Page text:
Responding to Changes in Symptoms
As with other mental health conditions, the symptoms an individual with schizophrenia experiences can change over time. You can be a supportive family member by becoming familiar with common symptoms and understanding how an affected person’s perspective may change when symptoms do.
Being patient and allowing them plenty of time to respond or complete tasks is essential. For instance, during psychosis, a person may struggle to express emotions, carry on conversations or stay interested in activities. To de-escalate situations, you can also learn to recognize safety concerns, such as specific triggers that cause or worsen symptoms.
Tips for Supporting a Loved One’s Schizophrenia Treatment
Early intervention makes a difference for schizophrenia patients. Finding a good doctor and a treatment plan that meets your loved one’s unique needs is essential to their recovery. Once they start schizophrenia treatment, it’s important to balance being supportive and giving them space to grow. You can do this by helping them adjust to their therapy or medication while allowing them to take care of themselves to build independence and self-confidence.
You also want to look for signs of relapse, which can signify an individual has stopped taking their medication. Common relapse signs include:
- Social withdrawal
- Increased paranoia
- Strange disappearances
- Decrease in personal hygiene
What Not to Say to Someone With Schizophrenia
It’s essential never to dismiss your loved one’s symptoms. Telling someone their symptoms are “in their head” won’t make them disappear. Distorted thoughts and delusions feel very real to those experiencing them, and it’s best to avoid judgment about their experiences or perceptions and try to understand things from their point of view. If they don’t feel like talking, respect that.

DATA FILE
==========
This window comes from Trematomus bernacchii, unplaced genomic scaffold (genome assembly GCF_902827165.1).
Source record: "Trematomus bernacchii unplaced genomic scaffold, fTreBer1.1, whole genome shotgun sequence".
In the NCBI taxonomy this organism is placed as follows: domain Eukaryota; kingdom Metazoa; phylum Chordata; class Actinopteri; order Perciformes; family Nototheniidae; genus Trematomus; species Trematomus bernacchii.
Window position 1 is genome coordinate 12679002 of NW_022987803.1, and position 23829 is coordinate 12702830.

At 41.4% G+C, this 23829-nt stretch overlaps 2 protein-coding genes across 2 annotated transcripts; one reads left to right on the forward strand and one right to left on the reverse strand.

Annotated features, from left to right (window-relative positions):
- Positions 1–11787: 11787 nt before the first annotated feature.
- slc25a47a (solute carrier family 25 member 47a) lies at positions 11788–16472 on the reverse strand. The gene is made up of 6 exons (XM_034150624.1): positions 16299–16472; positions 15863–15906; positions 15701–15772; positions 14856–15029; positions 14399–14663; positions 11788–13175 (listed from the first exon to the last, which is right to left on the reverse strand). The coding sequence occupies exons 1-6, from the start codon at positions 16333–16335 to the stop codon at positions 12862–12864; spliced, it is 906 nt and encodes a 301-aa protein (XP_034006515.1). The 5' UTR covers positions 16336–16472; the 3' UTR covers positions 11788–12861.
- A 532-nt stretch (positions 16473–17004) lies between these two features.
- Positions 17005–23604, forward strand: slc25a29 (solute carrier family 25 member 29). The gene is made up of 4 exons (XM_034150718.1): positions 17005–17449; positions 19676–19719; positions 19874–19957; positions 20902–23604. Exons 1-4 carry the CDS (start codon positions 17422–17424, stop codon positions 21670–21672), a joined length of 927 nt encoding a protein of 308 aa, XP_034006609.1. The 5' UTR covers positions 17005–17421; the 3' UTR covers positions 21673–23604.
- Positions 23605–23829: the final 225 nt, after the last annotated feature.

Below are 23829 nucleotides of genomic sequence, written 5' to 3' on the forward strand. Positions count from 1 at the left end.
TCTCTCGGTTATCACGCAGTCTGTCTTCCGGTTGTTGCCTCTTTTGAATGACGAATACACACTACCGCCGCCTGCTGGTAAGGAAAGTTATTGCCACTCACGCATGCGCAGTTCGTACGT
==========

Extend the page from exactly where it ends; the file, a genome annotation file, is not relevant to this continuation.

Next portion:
During a psychotic episode, don’t overwhelm your loved one with directions or requests. If someone close to you is living with schizophrenia, empathy and compassion are significant elements to enhance communication. Educating yourself on schizophrenia and what your loved one battles daily can help you understand what to say and avoid.
Do Use Simple Directions and Language
A loved one with schizophrenia may struggle to understand elaborate directions, so direct and straightforward communication strategies are key to relaying a message. Use direct phrases like “Sit down and let’s talk” to avoid confusion. If you’re trying to explain something to them or calm them down, talking clearly and using short sentences can make it easier for them to follow the conversation.
It’s also essential to give them a chance to speak without interrupting. Just because they experience difficulty communicating doesn’t mean they’re incapable of making their own decisions or knowing what’s best for their well-being.
Don’t Discuss Their Fears During an Episode
It’s important to remind yourself that certain things you say or do can be harmful to a person with schizophrenia, even unintentionally. Referencing what your loved one fears during an episode will only intensify the distress and panic they’re already experiencing. It’s also best to refrain from yelling, using an aggressive tone or saying harsh things, even if you become angry or frustrated with them.
Your loved one may rely on you for emotional support, and being gentle will provide them with a safe and supportive environment to help them better manage their condition. You’re more likely to calm them down and encourage them to listen to you by speaking gently. Be honest about your thoughts and feelings regarding the situation, but don’t be harsh or aggressive. Your loved one may rely on you for emotional support, and being gentle will provide them with a safe and supportive environment to help them better manage their condition.